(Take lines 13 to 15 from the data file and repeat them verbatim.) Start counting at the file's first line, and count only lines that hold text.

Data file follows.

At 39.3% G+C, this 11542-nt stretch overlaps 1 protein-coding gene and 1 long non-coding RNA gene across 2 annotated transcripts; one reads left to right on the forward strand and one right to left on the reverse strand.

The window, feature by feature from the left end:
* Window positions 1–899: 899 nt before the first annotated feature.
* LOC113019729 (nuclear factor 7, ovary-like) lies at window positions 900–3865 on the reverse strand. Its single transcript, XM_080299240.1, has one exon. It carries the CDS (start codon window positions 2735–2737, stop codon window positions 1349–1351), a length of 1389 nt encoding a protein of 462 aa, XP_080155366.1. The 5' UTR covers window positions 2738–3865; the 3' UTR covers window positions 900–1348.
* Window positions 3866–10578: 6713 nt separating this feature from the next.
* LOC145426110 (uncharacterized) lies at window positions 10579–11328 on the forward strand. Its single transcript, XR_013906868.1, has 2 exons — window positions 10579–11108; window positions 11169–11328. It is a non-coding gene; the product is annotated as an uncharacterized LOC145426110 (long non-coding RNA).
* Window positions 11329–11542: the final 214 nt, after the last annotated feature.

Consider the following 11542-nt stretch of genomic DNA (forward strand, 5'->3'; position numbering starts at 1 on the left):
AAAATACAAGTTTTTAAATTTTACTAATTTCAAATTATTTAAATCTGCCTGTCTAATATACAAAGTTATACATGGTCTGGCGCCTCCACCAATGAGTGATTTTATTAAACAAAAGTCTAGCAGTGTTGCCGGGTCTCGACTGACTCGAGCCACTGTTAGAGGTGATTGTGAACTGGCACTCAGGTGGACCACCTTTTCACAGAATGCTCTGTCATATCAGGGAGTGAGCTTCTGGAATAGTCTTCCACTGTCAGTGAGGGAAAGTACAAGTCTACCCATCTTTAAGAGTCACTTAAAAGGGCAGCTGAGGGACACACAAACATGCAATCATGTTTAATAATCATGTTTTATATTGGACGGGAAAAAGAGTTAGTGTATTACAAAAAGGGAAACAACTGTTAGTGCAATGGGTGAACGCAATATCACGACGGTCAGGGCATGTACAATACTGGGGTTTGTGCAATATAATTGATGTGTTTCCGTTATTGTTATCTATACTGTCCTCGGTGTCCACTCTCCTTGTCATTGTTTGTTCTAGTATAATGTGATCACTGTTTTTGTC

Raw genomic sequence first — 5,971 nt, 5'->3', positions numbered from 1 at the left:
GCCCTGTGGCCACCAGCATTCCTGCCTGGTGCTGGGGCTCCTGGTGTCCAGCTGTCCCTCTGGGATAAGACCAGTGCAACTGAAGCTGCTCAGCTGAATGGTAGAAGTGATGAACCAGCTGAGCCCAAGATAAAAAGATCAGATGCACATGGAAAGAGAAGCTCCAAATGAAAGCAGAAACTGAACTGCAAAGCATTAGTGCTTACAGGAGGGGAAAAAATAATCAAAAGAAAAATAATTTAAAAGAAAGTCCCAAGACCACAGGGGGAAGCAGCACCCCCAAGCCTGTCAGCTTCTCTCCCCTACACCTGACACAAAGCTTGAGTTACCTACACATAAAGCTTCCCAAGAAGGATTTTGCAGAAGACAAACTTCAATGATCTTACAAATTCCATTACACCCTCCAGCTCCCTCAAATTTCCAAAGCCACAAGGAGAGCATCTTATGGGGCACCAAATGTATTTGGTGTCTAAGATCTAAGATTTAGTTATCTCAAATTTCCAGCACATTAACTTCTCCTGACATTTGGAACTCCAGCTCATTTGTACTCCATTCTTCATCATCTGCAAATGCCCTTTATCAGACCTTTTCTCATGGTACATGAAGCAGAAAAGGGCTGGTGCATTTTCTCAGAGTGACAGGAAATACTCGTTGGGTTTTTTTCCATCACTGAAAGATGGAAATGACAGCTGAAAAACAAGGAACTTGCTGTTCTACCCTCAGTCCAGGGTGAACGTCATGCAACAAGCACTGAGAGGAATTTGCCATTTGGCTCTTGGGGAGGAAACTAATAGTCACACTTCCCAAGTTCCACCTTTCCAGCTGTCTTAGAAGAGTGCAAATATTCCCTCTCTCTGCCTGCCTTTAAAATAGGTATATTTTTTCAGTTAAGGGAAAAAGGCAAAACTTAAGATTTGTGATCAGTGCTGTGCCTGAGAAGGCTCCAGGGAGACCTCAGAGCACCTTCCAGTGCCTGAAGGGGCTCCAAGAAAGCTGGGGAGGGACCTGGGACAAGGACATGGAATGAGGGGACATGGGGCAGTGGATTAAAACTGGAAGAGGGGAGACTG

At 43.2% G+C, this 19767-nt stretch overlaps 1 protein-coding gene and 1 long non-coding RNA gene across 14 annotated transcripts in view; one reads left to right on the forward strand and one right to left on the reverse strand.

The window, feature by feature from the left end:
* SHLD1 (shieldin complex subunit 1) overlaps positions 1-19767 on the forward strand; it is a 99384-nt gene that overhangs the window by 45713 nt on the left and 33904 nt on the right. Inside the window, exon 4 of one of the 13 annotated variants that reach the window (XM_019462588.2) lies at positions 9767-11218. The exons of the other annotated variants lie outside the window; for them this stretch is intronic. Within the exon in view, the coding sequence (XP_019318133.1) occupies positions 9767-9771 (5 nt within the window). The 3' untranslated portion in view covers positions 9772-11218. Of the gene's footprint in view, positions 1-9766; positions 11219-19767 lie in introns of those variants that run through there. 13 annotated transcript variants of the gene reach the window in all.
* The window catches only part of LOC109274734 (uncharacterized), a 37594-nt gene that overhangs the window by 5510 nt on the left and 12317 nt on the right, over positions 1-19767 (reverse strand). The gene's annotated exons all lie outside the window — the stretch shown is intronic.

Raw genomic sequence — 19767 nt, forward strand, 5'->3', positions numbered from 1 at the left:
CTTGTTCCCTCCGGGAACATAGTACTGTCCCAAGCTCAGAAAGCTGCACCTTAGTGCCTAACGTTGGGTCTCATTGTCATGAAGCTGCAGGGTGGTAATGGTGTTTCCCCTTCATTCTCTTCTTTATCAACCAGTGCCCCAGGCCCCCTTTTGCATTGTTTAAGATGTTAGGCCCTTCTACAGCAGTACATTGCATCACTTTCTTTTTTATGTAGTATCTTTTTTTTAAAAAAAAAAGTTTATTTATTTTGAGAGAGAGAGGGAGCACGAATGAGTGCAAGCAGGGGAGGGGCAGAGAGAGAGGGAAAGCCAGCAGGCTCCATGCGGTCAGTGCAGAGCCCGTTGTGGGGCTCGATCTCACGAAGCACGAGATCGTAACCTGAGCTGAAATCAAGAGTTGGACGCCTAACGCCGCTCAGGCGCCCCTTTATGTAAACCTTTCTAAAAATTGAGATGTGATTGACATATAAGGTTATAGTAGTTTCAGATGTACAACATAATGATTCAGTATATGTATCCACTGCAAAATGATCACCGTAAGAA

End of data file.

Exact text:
The window, feature by feature from the left end:
* SHLD1 (shieldin complex subunit 1) overlaps positions 1-19767 on the forward strand; it is a 99384-nt gene that overhangs the window by 45713 nt on the left and 33904 nt on the right. Inside the window, exon 4 of one of the 13 annotated variants that reach the window (XM_019462588.2) lies at positions 9767-11218. The exons of the other annotated variants lie outside the window; for them this stretch is intronic. Within the exon in view, the coding sequence (XP_019318133.1) occupies positions 9767-9771 (5 nt within the window). The 3' untranslated portion in view covers positions 9772-11218. Of the gene's footprint in view, positions 1-9766; positions 11219-19767 lie in introns of those variants that run through there. 13 annotated transcript variants of the gene reach the window in all.
* The window catches only part of LOC109274734 (uncharacterized), a 37594-nt gene that overhangs the window by 5510 nt on the left and 12317 nt on the right, over positions 1-19767 (reverse strand). The gene's annotated exons all lie outside the window — the stretch shown is intronic.